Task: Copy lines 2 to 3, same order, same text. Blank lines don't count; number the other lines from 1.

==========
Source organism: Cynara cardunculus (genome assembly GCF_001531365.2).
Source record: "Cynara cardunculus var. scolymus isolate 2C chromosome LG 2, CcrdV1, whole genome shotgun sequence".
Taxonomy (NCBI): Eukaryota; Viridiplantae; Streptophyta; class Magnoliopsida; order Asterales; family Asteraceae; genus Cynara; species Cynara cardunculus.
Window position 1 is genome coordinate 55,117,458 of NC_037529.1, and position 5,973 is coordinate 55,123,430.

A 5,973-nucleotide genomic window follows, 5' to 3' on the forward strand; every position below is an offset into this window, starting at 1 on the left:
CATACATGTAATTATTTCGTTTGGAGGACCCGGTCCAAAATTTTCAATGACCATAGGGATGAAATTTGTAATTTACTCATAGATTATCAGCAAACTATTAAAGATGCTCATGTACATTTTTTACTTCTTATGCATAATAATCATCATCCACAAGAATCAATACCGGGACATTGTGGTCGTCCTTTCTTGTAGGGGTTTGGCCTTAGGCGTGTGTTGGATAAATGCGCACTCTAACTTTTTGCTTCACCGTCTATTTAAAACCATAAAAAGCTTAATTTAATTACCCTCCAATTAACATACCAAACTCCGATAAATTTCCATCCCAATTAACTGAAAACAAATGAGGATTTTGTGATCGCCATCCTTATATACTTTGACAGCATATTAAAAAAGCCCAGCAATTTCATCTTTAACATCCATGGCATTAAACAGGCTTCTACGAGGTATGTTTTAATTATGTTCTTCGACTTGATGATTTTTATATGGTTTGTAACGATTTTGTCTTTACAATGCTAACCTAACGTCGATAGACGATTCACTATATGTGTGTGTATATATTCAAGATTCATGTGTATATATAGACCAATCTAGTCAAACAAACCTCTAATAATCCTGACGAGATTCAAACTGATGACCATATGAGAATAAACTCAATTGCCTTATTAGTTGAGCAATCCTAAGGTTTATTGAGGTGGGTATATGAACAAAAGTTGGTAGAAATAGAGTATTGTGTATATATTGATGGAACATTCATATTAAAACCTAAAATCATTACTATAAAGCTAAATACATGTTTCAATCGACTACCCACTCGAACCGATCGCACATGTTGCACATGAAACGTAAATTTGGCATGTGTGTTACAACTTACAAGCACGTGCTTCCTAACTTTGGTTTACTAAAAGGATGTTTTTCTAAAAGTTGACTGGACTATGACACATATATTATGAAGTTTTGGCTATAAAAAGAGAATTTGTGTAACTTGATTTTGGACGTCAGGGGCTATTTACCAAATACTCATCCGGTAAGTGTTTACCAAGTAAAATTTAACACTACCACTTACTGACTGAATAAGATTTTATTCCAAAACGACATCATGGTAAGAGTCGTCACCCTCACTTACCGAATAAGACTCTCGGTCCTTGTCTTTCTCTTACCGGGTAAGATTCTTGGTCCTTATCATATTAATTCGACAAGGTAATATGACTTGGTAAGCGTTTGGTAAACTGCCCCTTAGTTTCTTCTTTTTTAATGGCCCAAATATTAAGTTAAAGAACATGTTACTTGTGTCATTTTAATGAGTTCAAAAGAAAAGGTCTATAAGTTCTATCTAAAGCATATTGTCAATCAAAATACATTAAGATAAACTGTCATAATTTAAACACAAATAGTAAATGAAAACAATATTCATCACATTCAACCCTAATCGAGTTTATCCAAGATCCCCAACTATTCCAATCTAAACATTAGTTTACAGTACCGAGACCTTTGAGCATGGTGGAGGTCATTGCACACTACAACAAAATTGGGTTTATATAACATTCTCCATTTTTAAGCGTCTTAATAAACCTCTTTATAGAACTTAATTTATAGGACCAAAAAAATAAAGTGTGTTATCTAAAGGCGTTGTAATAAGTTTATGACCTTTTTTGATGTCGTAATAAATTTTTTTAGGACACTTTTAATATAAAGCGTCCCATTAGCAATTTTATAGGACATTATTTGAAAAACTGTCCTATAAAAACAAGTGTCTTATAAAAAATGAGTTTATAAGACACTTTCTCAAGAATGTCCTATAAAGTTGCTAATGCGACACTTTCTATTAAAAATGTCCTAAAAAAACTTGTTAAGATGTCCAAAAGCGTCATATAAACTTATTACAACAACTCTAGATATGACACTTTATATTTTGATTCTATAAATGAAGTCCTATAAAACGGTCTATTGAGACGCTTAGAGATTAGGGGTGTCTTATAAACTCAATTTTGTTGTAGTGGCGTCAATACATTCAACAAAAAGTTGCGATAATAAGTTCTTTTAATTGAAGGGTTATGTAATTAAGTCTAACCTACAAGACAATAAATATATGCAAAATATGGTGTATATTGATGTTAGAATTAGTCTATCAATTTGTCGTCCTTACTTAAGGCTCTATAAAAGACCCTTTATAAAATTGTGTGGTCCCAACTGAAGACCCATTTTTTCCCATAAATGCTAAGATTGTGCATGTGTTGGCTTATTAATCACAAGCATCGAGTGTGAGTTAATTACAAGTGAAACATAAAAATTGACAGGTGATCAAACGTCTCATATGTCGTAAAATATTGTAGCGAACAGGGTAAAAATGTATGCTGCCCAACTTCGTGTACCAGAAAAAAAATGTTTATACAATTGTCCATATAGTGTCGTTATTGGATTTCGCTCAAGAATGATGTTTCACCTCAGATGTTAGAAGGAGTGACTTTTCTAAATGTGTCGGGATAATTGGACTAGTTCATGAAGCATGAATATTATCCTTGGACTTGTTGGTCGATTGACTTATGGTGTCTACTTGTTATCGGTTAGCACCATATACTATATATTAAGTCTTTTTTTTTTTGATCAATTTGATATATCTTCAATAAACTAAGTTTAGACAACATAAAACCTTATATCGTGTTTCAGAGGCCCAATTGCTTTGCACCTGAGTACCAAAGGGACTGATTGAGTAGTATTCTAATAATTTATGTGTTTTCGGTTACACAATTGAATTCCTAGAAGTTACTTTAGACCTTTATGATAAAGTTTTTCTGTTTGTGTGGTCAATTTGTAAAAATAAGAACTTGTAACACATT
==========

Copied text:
Source record: "Cynara cardunculus var. scolymus isolate 2C chromosome LG 2, CcrdV1, whole genome shotgun sequence".
Taxonomy (NCBI): Eukaryota; Viridiplantae; Streptophyta; class Magnoliopsida; order Asterales; family Asteraceae; genus Cynara; species Cynara cardunculus.